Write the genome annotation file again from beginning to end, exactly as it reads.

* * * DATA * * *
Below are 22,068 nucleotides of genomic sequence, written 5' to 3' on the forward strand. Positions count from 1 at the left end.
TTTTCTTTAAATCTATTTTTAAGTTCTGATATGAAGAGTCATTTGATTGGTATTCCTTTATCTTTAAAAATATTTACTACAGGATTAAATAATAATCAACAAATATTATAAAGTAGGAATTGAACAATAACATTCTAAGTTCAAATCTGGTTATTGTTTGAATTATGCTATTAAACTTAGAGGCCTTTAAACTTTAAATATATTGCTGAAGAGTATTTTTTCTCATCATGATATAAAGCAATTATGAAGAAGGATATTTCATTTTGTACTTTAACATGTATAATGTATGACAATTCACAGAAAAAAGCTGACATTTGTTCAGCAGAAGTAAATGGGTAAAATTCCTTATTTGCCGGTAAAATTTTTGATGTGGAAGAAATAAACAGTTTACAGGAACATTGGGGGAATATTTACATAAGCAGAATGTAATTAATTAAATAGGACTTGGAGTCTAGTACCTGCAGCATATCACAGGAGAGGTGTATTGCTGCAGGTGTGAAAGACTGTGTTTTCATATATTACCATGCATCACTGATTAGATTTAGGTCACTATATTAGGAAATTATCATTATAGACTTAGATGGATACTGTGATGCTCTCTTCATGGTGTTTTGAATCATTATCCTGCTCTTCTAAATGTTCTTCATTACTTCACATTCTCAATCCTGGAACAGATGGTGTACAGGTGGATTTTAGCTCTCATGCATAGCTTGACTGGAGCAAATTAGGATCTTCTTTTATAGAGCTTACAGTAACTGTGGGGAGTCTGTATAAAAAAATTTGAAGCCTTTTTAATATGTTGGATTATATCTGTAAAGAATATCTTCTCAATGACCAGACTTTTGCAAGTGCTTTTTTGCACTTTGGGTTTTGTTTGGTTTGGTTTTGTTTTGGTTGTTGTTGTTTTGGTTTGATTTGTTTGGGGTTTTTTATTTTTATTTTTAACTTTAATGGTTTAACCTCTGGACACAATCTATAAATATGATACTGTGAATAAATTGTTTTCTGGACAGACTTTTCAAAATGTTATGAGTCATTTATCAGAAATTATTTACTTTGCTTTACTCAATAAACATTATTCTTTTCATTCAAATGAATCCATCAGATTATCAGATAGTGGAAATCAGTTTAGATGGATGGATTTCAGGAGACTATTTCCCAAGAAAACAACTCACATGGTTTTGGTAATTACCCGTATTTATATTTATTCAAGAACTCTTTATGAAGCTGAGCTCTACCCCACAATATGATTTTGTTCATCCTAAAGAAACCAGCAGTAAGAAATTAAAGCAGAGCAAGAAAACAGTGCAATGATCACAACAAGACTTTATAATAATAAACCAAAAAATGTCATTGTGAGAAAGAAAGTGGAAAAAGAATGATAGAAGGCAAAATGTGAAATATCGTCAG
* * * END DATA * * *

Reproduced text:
Below are 22,068 nucleotides of genomic sequence, written 5' to 3' on the forward strand. Positions count from 1 at the left end.
TTTTCTTTAAATCTATTTTTAAGTTCTGATATGAAGAGTCATTTGATTGGTATTCCTTTATCTTTAAAAATATTTACTACAGGATTAAATAATAATCAACAAATATTATAAAGTAGGAATTGAACAATAACATTCTAAGTTCAAATCTGGTTATTGTTTGAATTATGCTATTAAACTTAGAGGCCTTTAAACTTTAAATATATTGCTGAAGAGTATTTTTTCTCATCATGATATAAAGCAATTATGAAGAAGGATATTTCATTTTGTACTTTAACATGTATAATGTATGACAATTCACAGAAAAAAGCTGACATTTGTTCAGCAGAAGTAAATGGGTAAAATTCCTTATTTGCCGGTAAAATTTTTGATGTGGAAGAAATAAACAGTTTACAGGAACATTGGGGGAATATTTACATAAGCAGAATGTAATTAATTAAATAGGACTTGGAGTCTAGTACCTGCAGCATATCACAGGAGAGGTGTATTGCTGCAGGTGTGAAAGACTGTGTTTTCATATATTACCATGCATCACTGATTAGATTTAGGTCACTATATTAGGAAATTATCATTATAGACTTAGATGGATACTGTGATGCTCTCTTCATGGTGTTTTGAATCATTATCCTGCTCTTCTAAATGTTCTTCATTACTTCACATTCTCAATCCTGGAACAGATGGTGTACAGGTGGATTTTAGCTCTCATGCATAGCTTGACTGGAGCAAATTAGGATCTTCTTTTATAGAGCTTACAGTAACTGTGGGGAGTCTGTATAAAAAAATTTGAAGCCTTTTTAATATGTTGGATTATATCTGTAAAGAATATCTTCTCAATGACCAGACTTTTGCAAGTGCTTTTTTGCACTTTGGGTTTTGTTTGGTTTGGTTTTGTTTTGGTTGTTGTTGTTTTGGTTTGATTTGTTTGGGGTTTTTTATTTTTATTTTTAACTTTAATGGTTTAACCTCTGGACACAATCTATAAATATGATACTGTGAATAAATTGTTTTCTGGACAGACTTTTCAAAATGTTATGAGTCATTTATCAGAAATTATTTACTTTGCTTTACTCAATAAACATTATTCTTTTCATTCAAATGAATCCATCAGATTATCAGATAGTGGAAATCAGTTTAGATGGATGGATTTCAGGAGACTATTTCCCAAGAAAACAACTCACATGGTTTTGGTAATTACCCGTATTTATATTTATTCAAGAACTCTTTATGAAGCTGAGCTCTACCCCACAATATGATTTTGTTCATCCTAAAGAAACCAGCAGTAAGAAATTAAAGCAGAGCAAGAAAACAGTGCAATGATCACAACAAGACTTTATAATAATAAACCAAAAAATGTCATTGTGAGAAAGAAAGTGGAAAAAGAATGATAGAAGGCAAAATGTGAAATATCGTCAG